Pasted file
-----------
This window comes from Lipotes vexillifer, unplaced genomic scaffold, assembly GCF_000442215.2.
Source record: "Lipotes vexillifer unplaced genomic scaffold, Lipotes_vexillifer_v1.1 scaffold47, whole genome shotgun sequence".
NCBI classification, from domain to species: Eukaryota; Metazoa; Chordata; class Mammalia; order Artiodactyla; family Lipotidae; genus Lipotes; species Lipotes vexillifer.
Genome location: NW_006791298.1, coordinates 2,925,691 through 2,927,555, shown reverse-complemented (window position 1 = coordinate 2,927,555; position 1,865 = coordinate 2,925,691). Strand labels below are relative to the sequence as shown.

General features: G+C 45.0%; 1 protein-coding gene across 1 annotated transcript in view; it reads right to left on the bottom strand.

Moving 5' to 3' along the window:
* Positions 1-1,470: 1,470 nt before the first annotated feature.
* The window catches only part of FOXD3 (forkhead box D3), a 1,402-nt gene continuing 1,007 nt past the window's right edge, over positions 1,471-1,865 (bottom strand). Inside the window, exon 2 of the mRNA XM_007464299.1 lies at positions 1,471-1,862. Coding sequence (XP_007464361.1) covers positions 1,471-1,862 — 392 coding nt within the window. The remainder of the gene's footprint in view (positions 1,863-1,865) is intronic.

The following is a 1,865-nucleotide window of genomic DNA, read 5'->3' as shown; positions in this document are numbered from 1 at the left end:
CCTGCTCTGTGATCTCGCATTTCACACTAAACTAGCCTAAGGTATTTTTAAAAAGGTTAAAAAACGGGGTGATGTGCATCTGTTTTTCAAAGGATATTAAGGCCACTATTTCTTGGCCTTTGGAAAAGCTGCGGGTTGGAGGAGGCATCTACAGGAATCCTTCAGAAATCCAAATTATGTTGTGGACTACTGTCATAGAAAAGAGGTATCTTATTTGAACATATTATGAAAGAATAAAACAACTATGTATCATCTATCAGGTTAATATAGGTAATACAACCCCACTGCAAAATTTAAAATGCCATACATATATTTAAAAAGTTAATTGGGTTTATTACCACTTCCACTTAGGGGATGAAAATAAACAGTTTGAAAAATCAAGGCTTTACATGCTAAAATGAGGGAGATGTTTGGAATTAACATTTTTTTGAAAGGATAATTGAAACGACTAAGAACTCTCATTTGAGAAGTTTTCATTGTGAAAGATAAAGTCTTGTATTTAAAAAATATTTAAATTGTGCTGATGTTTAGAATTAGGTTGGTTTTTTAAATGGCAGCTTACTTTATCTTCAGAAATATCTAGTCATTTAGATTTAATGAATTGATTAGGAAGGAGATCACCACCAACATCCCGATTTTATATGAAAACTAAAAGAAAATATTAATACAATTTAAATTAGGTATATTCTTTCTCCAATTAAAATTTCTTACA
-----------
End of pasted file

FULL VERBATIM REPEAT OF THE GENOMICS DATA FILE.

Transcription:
This window comes from Lipotes vexillifer, unplaced genomic scaffold, assembly GCF_000442215.2.
Source record: "Lipotes vexillifer unplaced genomic scaffold, Lipotes_vexillifer_v1.1 scaffold47, whole genome shotgun sequence".
NCBI classification, from domain to species: Eukaryota; Metazoa; Chordata; class Mammalia; order Artiodactyla; family Lipotidae; genus Lipotes; species Lipotes vexillifer.
Genome location: NW_006791298.1, coordinates 2,925,691 through 2,927,555, shown reverse-complemented (window position 1 = coordinate 2,927,555; position 1,865 = coordinate 2,925,691). Strand labels below are relative to the sequence as shown.

General features: G+C 45.0%; 1 protein-coding gene across 1 annotated transcript in view; it reads right to left on the bottom strand.

Moving 5' to 3' along the window:
* Positions 1-1,470: 1,470 nt before the first annotated feature.
* The window catches only part of FOXD3 (forkhead box D3), a 1,402-nt gene continuing 1,007 nt past the window's right edge, over positions 1,471-1,865 (bottom strand). Inside the window, exon 2 of the mRNA XM_007464299.1 lies at positions 1,471-1,862. Coding sequence (XP_007464361.1) covers positions 1,471-1,862 — 392 coding nt within the window. The remainder of the gene's footprint in view (positions 1,863-1,865) is intronic.

The following is a 1,865-nucleotide window of genomic DNA, read 5'->3' as shown; positions in this document are numbered from 1 at the left end:
CCTGCTCTGTGATCTCGCATTTCACACTAAACTAGCCTAAGGTATTTTTAAAAAGGTTAAAAAACGGGGTGATGTGCATCTGTTTTTCAAAGGATATTAAGGCCACTATTTCTTGGCCTTTGGAAAAGCTGCGGGTTGGAGGAGGCATCTACAGGAATCCTTCAGAAATCCAAATTATGTTGTGGACTACTGTCATAGAAAAGAGGTATCTTATTTGAACATATTATGAAAGAATAAAACAACTATGTATCATCTATCAGGTTAATATAGGTAATACAACCCCACTGCAAAATTTAAAATGCCATACATATATTTAAAAAGTTAATTGGGTTTATTACCACTTCCACTTAGGGGATGAAAATAAACAGTTTGAAAAATCAAGGCTTTACATGCTAAAATGAGGGAGATGTTTGGAATTAACATTTTTTTGAAAGGATAATTGAAACGACTAAGAACTCTCATTTGAGAAGTTTTCATTGTGAAAGATAAAGTCTTGTATTTAAAAAATATTTAAATTGTGCTGATGTTTAGAATTAGGTTGGTTTTTTAAATGGCAGCTTACTTTATCTTCAGAAATATCTAGTCATTTAGATTTAATGAATTGATTAGGAAGGAGATCACCACCAACATCCCGATTTTATATGAAAACTAAAAGAAAATATTAATACAATTTAAATTAGGTATATTCTTTCTCCAATTAAAATTTCTTACA